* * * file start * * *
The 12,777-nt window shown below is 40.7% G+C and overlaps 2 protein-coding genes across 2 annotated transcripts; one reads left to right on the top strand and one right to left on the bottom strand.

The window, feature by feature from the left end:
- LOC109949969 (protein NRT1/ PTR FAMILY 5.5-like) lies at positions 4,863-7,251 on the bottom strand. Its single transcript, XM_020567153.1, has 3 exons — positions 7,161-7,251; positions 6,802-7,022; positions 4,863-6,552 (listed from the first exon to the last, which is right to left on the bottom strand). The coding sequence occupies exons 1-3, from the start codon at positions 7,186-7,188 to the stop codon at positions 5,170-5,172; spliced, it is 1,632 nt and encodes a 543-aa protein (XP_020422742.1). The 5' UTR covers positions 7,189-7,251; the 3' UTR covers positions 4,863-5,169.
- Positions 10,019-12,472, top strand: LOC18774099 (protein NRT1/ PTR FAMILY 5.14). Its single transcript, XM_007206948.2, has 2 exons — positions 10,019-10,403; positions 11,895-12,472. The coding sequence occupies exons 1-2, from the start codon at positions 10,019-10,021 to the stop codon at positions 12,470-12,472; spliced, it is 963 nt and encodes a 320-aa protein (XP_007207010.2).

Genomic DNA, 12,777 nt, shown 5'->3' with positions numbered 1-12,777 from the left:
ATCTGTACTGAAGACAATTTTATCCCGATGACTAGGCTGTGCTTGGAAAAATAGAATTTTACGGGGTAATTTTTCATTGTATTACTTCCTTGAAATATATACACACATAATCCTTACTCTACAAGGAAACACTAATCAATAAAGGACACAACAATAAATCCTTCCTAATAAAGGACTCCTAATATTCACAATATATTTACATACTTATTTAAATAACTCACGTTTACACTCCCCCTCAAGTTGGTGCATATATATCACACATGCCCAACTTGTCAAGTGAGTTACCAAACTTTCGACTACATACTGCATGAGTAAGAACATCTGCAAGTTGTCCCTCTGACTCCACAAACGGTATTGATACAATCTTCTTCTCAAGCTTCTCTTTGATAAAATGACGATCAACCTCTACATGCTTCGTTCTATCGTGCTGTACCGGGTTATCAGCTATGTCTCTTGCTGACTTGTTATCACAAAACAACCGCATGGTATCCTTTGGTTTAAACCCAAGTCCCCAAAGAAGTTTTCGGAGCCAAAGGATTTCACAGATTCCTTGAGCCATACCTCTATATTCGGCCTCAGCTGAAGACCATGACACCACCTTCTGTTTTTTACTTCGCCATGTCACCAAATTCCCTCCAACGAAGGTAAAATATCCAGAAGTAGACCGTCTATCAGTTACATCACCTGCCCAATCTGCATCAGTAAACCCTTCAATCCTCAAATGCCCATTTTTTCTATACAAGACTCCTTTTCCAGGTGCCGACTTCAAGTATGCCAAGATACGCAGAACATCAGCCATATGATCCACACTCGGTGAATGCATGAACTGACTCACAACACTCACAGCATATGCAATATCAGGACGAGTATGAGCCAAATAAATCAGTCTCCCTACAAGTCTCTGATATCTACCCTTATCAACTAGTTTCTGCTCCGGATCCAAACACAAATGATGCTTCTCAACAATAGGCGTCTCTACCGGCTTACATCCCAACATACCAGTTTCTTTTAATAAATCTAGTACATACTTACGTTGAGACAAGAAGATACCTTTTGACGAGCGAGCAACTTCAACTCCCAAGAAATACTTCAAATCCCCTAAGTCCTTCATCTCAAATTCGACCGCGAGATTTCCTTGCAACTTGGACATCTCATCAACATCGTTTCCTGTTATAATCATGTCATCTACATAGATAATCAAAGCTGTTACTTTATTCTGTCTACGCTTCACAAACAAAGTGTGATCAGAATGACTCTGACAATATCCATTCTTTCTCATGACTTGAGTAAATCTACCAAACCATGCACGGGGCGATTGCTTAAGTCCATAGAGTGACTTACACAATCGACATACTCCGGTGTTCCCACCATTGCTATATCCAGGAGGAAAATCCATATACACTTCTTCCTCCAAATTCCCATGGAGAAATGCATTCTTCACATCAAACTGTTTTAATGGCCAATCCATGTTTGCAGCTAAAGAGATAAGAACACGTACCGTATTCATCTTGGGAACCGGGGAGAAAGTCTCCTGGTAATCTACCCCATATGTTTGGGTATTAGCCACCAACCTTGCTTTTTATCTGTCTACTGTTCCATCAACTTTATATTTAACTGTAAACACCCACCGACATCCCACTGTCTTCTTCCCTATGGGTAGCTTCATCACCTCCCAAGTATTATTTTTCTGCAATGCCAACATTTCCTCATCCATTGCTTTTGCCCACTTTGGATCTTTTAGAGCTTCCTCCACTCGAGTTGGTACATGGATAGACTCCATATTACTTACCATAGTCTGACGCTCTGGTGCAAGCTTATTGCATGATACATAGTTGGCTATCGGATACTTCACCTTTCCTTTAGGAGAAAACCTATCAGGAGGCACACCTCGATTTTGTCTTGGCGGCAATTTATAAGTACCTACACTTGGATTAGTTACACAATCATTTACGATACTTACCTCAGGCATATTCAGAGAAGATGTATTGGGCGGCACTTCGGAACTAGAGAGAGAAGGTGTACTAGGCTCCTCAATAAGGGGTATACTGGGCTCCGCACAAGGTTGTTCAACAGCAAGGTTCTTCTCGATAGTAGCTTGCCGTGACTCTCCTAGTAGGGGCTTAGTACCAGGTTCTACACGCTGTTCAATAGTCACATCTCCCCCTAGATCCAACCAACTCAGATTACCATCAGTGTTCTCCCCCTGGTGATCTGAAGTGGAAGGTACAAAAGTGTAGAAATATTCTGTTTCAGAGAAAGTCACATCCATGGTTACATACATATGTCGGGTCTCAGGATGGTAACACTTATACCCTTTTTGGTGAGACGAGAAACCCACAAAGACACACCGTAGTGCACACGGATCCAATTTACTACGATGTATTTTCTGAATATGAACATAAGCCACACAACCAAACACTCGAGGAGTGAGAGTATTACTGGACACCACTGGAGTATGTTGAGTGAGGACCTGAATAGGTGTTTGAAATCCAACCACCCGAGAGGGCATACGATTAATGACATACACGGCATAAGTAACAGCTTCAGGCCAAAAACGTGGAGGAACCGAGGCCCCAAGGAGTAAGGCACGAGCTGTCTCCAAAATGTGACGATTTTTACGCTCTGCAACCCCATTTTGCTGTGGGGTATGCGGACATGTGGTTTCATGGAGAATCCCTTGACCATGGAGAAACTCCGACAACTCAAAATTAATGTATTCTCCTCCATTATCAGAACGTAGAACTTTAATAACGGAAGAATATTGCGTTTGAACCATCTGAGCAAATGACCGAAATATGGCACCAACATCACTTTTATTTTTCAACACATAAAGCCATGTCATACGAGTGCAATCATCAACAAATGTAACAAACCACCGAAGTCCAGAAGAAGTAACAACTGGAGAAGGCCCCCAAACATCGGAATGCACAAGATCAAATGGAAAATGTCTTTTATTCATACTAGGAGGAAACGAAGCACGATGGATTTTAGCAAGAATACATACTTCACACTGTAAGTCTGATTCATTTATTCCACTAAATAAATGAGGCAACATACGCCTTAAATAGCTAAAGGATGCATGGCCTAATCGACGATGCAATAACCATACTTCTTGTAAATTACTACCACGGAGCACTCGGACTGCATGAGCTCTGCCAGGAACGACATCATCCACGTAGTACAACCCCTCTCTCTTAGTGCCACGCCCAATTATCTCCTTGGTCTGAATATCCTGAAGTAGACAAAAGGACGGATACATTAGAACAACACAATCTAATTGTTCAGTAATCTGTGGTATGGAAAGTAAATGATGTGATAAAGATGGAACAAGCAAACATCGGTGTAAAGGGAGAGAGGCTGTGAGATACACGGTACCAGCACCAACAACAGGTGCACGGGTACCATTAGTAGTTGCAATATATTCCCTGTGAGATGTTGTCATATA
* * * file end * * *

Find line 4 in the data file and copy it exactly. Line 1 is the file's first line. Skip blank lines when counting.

- Positions 10,019-12,472, top strand: LOC18774099 (protein NRT1/ PTR FAMILY 5.14). Its single transcript, XM_007206948.2, has 2 exons — positions 10,019-10,403; positions 11,895-12,472. The coding sequence occupies exons 1-2, from the start codon at positions 10,019-10,021 to the stop codon at positions 12,470-12,472; spliced, it is 963 nt and encodes a 320-aa protein (XP_007207010.2).